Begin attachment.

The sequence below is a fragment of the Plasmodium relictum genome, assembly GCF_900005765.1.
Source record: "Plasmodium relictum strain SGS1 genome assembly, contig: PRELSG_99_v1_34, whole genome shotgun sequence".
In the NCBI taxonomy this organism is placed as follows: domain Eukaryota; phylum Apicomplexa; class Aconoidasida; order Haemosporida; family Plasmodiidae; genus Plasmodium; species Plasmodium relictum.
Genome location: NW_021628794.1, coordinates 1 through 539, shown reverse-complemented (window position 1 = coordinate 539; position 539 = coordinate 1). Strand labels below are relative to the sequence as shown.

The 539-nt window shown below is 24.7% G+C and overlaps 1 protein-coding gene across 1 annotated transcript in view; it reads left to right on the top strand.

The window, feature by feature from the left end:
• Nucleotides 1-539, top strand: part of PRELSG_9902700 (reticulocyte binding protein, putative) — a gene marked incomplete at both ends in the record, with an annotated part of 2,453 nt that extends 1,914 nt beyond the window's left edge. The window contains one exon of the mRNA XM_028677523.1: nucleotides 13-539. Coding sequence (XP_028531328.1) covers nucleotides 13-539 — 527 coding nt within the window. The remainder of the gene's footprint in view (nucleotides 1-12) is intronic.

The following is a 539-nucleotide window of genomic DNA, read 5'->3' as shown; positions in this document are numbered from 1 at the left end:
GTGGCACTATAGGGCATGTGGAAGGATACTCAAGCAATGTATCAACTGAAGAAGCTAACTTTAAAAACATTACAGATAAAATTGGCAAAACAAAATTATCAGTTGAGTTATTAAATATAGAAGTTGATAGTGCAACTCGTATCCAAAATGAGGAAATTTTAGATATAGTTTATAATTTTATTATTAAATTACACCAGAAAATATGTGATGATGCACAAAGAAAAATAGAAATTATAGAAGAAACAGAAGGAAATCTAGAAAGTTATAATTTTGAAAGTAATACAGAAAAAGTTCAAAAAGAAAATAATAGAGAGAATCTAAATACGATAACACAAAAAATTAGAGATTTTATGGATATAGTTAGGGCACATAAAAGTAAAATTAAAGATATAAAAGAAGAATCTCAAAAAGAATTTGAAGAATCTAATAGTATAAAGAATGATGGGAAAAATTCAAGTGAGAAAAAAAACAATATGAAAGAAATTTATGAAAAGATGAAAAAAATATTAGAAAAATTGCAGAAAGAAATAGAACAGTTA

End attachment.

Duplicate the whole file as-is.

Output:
The sequence below is a fragment of the Plasmodium relictum genome, assembly GCF_900005765.1.
Source record: "Plasmodium relictum strain SGS1 genome assembly, contig: PRELSG_99_v1_34, whole genome shotgun sequence".
In the NCBI taxonomy this organism is placed as follows: domain Eukaryota; phylum Apicomplexa; class Aconoidasida; order Haemosporida; family Plasmodiidae; genus Plasmodium; species Plasmodium relictum.
Genome location: NW_021628794.1, coordinates 1 through 539, shown reverse-complemented (window position 1 = coordinate 539; position 539 = coordinate 1). Strand labels below are relative to the sequence as shown.

The 539-nt window shown below is 24.7% G+C and overlaps 1 protein-coding gene across 1 annotated transcript in view; it reads left to right on the top strand.

The window, feature by feature from the left end:
• Nucleotides 1-539, top strand: part of PRELSG_9902700 (reticulocyte binding protein, putative) — a gene marked incomplete at both ends in the record, with an annotated part of 2,453 nt that extends 1,914 nt beyond the window's left edge. The window contains one exon of the mRNA XM_028677523.1: nucleotides 13-539. Coding sequence (XP_028531328.1) covers nucleotides 13-539 — 527 coding nt within the window. The remainder of the gene's footprint in view (nucleotides 1-12) is intronic.

The following is a 539-nucleotide window of genomic DNA, read 5'->3' as shown; positions in this document are numbered from 1 at the left end:
GTGGCACTATAGGGCATGTGGAAGGATACTCAAGCAATGTATCAACTGAAGAAGCTAACTTTAAAAACATTACAGATAAAATTGGCAAAACAAAATTATCAGTTGAGTTATTAAATATAGAAGTTGATAGTGCAACTCGTATCCAAAATGAGGAAATTTTAGATATAGTTTATAATTTTATTATTAAATTACACCAGAAAATATGTGATGATGCACAAAGAAAAATAGAAATTATAGAAGAAACAGAAGGAAATCTAGAAAGTTATAATTTTGAAAGTAATACAGAAAAAGTTCAAAAAGAAAATAATAGAGAGAATCTAAATACGATAACACAAAAAATTAGAGATTTTATGGATATAGTTAGGGCACATAAAAGTAAAATTAAAGATATAAAAGAAGAATCTCAAAAAGAATTTGAAGAATCTAATAGTATAAAGAATGATGGGAAAAATTCAAGTGAGAAAAAAAACAATATGAAAGAAATTTATGAAAAGATGAAAAAAATATTAGAAAAATTGCAGAAAGAAATAGAACAGTTA